refrigeratorscould warn about expired milk, generate weekly shopping
lists, evensend signals to your interactive TV, so that you see
"personalized"commercials for foods you have a history of buying.
Sniffers in yourmicrowave might read a chip-equipped TV dinner and cook
it withoutinstruction. 

"We've seen so many different uses of the technology," says Dan
Mullen,president of AIM Global, a national association of data
collectionbusinesses, including RFID, "and we're probably still just
scratchingthe surface in terms of places RFID can be used." 

The problem, critics say, is that microchipped products might very
welldo a whole lot more. 

With tags in so many objects, relaying information to databases thatcan
be linked to credit and bank cards, almost no aspect of life maysoon be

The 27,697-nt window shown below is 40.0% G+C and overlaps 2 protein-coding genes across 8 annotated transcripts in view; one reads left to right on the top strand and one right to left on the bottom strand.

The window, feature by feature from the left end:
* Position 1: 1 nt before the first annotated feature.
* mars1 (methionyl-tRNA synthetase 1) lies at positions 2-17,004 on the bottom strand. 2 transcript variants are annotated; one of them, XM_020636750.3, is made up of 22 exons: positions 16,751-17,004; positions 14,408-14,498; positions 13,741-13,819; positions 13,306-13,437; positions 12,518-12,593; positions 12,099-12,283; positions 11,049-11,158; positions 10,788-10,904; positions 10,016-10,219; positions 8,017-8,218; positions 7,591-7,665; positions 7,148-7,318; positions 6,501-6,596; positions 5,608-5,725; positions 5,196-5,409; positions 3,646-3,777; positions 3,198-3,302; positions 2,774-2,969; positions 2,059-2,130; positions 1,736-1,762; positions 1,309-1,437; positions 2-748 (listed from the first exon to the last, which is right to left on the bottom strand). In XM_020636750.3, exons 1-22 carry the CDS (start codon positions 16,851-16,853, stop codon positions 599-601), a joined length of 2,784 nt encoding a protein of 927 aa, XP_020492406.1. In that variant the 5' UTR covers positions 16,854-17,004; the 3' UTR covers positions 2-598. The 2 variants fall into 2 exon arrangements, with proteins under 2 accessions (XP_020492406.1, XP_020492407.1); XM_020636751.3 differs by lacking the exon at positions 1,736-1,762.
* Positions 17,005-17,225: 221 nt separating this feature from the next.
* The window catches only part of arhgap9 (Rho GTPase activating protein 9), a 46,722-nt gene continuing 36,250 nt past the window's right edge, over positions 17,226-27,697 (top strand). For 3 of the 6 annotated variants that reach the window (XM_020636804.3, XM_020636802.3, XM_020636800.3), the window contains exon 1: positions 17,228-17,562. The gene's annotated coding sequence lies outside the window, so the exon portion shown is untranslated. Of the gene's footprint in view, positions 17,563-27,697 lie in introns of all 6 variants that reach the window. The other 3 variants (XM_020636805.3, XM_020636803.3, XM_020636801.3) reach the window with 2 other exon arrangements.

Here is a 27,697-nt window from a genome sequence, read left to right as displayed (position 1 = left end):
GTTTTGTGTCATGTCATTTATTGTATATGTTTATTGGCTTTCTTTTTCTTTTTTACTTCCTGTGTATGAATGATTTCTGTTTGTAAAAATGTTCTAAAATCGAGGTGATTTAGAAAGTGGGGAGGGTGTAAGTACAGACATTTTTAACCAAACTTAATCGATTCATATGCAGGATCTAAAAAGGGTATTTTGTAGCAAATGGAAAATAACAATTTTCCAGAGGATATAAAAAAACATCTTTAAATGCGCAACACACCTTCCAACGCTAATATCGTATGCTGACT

safe from the prying eyes of corporations and governments, saysMark
Rasch, former head of the computer-crime unit of the U.S.

By placing sniffers in strategic areas, companies can invisibly
"riflethrough people's pockets, purses, suitcases, briefcases, luggage
- andpossibly their kitchens and bedrooms - anytime of the day or
night,"says Rasch, now managing director of technology at FTI
Consulting Inc.,a Baltimore-based company. 

In an RFID world, "You've got the possibility of unauthorized
peoplelearning stuff about who you are, what you've bought, how and
whereyou've bought it ... It's like saying, 'Well, who wants to look
throughmy medicine cabinet?'" 

He imagines a time when anyone from police to identity thieves
tostalkers might scan locked car trunks, garages or home offices from
adistance. "Think of it as a high-tech form of Dumpster diving,"
saysRasch, who's also concerned about data gathered by "spy" appliances
inthe home. 

"It's going to be used in unintended ways by third parties - not
justthe government, but private investigators, marketers, lawyers
buildinga case against you ..." 


Presently, the radio tag most commercialized in America is theso-called
"passive" emitter, meaning it has no internal power supply.Only when a
reader powers these tags with a squirt of electrons do theybroadcast